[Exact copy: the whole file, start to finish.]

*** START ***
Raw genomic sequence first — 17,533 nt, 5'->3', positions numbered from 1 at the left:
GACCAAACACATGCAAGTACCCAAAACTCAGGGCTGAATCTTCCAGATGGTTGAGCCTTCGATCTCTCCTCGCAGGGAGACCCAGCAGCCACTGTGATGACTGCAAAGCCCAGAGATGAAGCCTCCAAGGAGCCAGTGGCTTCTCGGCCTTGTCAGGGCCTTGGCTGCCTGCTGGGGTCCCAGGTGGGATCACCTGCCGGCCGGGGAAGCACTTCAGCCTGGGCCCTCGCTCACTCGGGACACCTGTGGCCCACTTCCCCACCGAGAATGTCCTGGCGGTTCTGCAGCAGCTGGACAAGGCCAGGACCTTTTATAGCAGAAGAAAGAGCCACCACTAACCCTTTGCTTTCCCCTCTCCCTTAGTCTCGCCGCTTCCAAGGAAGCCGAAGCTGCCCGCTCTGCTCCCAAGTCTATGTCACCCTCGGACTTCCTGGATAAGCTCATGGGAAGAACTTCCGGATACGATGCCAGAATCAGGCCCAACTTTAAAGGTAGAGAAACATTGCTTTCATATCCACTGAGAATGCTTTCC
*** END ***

Raw genomic sequence first — 17,533 nt, 5'->3', positions numbered from 1 at the left:
GACCAAACACATGCAAGTACCCAAAACTCAGGGCTGAATCTTCCAGATGGTTGAGCCTTCGATCTCTCCTCGCAGGGAGACCCAGCAGCCACTGTGATGACTGCAAAGCCCAGAGATGAAGCCTCCAAGGAGCCAGTGGCTTCTCGGCCTTGTCAGGGCCTTGGCTGCCTGCTGGGGTCCCAGGTGGGATCACCTGCCGGCCGGGGAAGCACTTCAGCCTGGGCCCTCGCTCACTCGGGACACCTGTGGCCCACTTCCCCACCGAGAATGTCCTGGCGGTTCTGCAGCAGCTGGACAAGGCCAGGACCTTTTATAGCAGAAGAAAGAGCCACCACTAACCCTTTGCTTTCCCCTCTCCCTTAGTCTCGCCGCTTCCAAGGAAGCCGAAGCTGCCCGCTCTGCTCCCAAGTCTATGTCACCCTCGGACTTCCTGGATAAGCTCATGGGAAGAACTTCCGGATACGATGCCAGAATCAGGCCCAACTTTAAAGGTAGAGAAACATTGCTTTCATATCCACTGAGAATGCTTTCC